Have banks found a way round EU bonus Directive?
The financial collapse of 2008-09 brought Europe's banks under greater scrutiny and there was a particularly strong public outcry about bankers' bonus payments.
Many people felt banks should have scrapped these financial perks altogether during the recent economic downturn. In late 2013, the European Commission unveiled plans to restrict bankers' bonuses and this announcement is still causing controversy.
Are the EU rules fair?
Leading financial institutions have questioned the legality of bonus caps and European Commissioner for Internal Markets Michel Barnier was forced to defend the legislation, which came into effect at the start of the year. There was especially strong opposition from UK-based banks.
In a statement published on March 13th 2014, Mr Barnier said that in the interest of fairness, it is vitally important these rules are applied across the entire EU.
"The development of the single rule book in banking is a vast undertaking," he commented.
"Its objective is to ensure all banks comply with one set of rules across the single market. This ensures good regulation and a level playing field wherever banks are based."
The European Commission has adopted nine Regulatory Technical Standards to ensure the Capital Requirements Regulation and Directive can be enforced effectively. Under the terms of the new regulations, bankers' bonus payments will be a better reflection of the overall performance of the financial institution that they work for. This will help to appease campaigners who have questioned the morality of paying huge lump sums to employees who have not performed especially well.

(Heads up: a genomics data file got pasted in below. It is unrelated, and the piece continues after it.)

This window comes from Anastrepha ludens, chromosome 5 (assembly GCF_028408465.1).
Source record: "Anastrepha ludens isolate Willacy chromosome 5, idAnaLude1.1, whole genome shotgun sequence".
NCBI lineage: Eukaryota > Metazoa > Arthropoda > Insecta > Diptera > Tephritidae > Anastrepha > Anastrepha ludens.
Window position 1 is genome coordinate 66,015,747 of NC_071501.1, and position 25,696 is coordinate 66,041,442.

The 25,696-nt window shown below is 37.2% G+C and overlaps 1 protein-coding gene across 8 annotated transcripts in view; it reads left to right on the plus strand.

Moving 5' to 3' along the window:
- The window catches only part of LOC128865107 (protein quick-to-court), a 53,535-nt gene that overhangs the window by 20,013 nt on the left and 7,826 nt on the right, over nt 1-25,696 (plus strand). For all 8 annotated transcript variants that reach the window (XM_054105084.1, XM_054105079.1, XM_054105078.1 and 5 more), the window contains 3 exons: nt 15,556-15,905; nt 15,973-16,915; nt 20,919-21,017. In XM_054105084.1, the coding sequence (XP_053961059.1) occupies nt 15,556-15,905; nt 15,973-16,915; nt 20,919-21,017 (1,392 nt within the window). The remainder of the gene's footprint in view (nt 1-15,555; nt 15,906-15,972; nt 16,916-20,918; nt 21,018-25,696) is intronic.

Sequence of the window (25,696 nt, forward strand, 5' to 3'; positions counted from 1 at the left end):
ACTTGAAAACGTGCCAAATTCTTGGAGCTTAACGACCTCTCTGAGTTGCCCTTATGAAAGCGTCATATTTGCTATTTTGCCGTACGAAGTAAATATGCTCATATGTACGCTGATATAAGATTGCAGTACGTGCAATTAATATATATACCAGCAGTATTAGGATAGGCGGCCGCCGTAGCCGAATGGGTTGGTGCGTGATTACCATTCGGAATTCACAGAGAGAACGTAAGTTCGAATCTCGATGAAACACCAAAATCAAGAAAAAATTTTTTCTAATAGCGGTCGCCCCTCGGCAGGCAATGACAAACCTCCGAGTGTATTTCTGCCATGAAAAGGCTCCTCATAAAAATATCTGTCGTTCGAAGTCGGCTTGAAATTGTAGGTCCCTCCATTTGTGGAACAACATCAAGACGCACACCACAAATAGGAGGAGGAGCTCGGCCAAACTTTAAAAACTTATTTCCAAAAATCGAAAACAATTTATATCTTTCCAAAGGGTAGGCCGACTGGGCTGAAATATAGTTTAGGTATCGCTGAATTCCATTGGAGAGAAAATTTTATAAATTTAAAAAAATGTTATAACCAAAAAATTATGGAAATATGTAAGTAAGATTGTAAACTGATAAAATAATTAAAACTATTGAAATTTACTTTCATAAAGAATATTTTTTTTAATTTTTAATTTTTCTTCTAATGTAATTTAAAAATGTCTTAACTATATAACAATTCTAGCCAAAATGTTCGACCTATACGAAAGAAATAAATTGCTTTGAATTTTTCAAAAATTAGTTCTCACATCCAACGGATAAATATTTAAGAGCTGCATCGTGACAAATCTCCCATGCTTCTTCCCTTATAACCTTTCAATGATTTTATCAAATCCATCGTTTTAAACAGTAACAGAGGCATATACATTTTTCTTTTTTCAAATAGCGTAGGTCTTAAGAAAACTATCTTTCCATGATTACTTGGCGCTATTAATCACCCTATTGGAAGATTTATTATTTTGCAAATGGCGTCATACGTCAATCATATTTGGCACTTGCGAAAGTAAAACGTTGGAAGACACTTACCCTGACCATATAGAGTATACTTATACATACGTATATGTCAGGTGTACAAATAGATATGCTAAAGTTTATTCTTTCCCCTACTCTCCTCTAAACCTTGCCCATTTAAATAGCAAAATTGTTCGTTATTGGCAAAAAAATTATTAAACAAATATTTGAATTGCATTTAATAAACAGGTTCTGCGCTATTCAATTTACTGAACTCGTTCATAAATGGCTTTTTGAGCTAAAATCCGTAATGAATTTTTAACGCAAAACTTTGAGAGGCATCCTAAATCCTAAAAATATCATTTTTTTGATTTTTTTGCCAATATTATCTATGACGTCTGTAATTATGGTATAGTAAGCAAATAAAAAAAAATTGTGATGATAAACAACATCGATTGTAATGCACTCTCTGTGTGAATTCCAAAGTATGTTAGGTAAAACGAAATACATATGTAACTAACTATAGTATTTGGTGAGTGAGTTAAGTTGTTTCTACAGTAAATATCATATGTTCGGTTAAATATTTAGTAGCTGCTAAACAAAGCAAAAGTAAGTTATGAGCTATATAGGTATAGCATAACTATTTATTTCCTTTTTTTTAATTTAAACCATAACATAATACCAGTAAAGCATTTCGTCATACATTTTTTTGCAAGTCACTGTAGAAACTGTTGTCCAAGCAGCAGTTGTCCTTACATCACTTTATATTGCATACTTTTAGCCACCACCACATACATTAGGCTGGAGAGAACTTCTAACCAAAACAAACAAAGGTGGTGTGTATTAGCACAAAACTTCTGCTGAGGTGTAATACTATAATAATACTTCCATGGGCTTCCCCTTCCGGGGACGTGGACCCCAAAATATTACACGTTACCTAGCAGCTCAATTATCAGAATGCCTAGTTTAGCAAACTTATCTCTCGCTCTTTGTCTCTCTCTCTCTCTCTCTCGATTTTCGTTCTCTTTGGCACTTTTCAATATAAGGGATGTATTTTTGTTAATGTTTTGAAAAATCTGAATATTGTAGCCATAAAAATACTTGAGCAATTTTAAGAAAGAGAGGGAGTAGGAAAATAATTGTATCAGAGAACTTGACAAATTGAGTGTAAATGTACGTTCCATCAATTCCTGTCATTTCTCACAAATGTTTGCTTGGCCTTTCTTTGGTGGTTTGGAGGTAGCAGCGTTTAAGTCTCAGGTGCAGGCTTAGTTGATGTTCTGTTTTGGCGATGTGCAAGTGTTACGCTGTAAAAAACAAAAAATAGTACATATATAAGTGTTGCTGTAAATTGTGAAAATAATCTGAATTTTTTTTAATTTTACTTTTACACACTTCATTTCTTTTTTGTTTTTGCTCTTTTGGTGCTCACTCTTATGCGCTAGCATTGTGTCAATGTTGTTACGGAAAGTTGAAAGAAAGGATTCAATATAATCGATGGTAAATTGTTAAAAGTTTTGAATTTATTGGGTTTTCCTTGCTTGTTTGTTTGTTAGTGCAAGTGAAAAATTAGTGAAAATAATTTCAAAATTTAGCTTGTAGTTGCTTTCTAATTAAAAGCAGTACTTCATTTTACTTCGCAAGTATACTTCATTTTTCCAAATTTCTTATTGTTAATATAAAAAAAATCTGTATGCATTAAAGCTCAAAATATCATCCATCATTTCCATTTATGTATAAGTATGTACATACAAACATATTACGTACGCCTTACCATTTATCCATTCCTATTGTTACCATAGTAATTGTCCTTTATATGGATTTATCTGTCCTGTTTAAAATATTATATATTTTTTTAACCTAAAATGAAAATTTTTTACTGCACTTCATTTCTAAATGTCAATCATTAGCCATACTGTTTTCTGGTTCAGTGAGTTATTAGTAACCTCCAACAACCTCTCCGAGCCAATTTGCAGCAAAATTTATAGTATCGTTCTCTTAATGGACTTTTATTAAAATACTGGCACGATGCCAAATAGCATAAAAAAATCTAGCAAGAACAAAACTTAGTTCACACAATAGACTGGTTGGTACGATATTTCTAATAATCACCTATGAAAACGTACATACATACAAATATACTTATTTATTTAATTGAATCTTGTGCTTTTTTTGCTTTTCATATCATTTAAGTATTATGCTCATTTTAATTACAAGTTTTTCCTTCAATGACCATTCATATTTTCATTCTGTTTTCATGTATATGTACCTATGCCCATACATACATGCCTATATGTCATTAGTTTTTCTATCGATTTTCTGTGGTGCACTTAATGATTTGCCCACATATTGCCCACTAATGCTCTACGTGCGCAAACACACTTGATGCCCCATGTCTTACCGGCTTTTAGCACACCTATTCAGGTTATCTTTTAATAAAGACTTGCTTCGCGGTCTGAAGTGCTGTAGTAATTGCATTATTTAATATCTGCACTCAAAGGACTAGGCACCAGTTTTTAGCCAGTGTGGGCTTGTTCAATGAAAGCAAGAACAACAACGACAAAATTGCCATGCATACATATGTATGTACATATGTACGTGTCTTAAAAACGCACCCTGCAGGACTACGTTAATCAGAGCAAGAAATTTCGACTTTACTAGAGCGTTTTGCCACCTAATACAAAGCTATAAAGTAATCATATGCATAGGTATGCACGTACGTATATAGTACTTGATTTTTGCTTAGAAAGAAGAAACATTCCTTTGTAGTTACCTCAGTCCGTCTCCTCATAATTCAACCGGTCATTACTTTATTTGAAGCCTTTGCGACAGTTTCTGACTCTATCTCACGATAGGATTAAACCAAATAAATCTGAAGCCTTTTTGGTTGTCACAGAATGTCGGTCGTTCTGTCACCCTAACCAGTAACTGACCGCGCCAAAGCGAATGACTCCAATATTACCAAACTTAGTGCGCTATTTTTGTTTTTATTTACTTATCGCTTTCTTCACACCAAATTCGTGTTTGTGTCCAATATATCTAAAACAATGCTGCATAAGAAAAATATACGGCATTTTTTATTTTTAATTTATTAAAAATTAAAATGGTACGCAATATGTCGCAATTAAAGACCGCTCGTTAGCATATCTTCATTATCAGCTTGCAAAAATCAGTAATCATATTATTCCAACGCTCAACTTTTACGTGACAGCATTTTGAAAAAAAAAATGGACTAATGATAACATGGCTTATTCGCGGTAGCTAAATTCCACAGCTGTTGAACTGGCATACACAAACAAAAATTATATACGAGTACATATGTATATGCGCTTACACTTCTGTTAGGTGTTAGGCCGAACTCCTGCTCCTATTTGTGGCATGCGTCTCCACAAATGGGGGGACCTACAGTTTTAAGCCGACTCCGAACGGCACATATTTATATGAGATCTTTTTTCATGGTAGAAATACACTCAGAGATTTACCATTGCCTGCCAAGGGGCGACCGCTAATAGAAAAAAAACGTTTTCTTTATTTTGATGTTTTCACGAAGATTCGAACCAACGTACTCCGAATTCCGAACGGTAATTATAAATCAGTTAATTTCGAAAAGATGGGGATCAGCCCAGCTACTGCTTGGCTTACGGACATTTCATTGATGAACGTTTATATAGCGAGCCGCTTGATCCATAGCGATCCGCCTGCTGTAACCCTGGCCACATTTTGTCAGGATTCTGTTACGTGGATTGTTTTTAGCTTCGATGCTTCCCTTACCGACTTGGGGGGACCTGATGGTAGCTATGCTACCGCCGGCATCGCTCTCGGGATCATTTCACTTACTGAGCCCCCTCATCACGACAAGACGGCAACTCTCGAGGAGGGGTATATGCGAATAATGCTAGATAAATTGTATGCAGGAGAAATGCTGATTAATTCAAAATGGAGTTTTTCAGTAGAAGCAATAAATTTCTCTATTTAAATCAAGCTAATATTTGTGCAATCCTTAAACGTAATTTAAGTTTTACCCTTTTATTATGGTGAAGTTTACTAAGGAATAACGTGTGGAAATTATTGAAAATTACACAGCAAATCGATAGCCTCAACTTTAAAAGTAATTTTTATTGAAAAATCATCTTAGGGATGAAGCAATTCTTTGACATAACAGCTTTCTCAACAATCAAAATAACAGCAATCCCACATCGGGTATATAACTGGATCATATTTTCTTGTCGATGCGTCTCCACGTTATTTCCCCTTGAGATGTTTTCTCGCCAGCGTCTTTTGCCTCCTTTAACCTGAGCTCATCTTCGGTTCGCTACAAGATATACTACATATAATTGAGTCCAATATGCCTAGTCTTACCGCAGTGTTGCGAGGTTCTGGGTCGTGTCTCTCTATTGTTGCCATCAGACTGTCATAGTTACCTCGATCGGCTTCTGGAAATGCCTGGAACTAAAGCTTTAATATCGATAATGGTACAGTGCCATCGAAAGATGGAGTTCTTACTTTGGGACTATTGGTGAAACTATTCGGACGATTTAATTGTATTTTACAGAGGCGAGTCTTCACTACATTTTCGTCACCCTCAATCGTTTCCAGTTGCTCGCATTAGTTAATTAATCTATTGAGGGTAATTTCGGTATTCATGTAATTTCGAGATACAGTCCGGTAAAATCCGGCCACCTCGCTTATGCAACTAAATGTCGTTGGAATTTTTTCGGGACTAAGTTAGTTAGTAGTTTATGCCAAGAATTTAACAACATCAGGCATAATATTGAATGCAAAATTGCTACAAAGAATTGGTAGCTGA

Can banks bypass these new laws?
There have already been signs to suggest some European banks have found loopholes and ways of avoiding these rules.
For example, HSBC - the biggest bank in Britain - has sidestepped the laws by introducing "fixed pay allowances", which enable the organisation to make sizeable payments to Chief Executives and other senior figures.
David Hillman, a spokesperson for the Robin Hood Tax campaign - a lobby group calling for greater financial transaction taxation - was one of many people to criticise the move, labelling HSBC's latest round of bonus payments as "outrageous".
"HSBC haven't so much circumvented rules on bonuses as driven a coach and horses through them," he remarked.
"The only way to rein in bankers' remuneration is to make banks pay their fair share to society."
According to the EU Directive, bankers cannot receive more than 100 per cent of their annual salary as a bonus payment, although this can be upped to 200 per cent with the approval of shareholders. Despite this, HSBC is not the only bank to exploit a loophole, as two other UK banks - Lloyds and Barclays - have given out shares in order to reward senior bankers without breaking the rules.
The ease in which some banks have escaped these EU-wide rules has concerned European leaders.
According to Reuters, lawmakers are considering overhauling the new regulations to ensure they are not being exploited. Udo Bullmann of the European Parliament's Economic Affairs Committee told the news provider that he has reservations about the way the the European Banking Authority has devised the rules.
The EU must now decide whether to adjust the laws quickly or make more rigorous changes. If the European Commission opts to completely rewrite the rules in order to remove any areas of ambiguity, it could mean that regulations are not enforced in time for the next round of bonus payments in 2015. This would obviously mean banks are able to pay their employees whatever they want - something that would anger the public.
Legal challenges have also been issued from financial organisations that argue the current laws will make it harder for banks to cut costs when necessary, as the rules will encourage firms to offer higher rates of fixed pay in order to attract the best talent from across the industry.
Whatever the European Commission decides to do, it is clear that the controversial debate surrounding bankers' bonus payments will continue for a long time yet.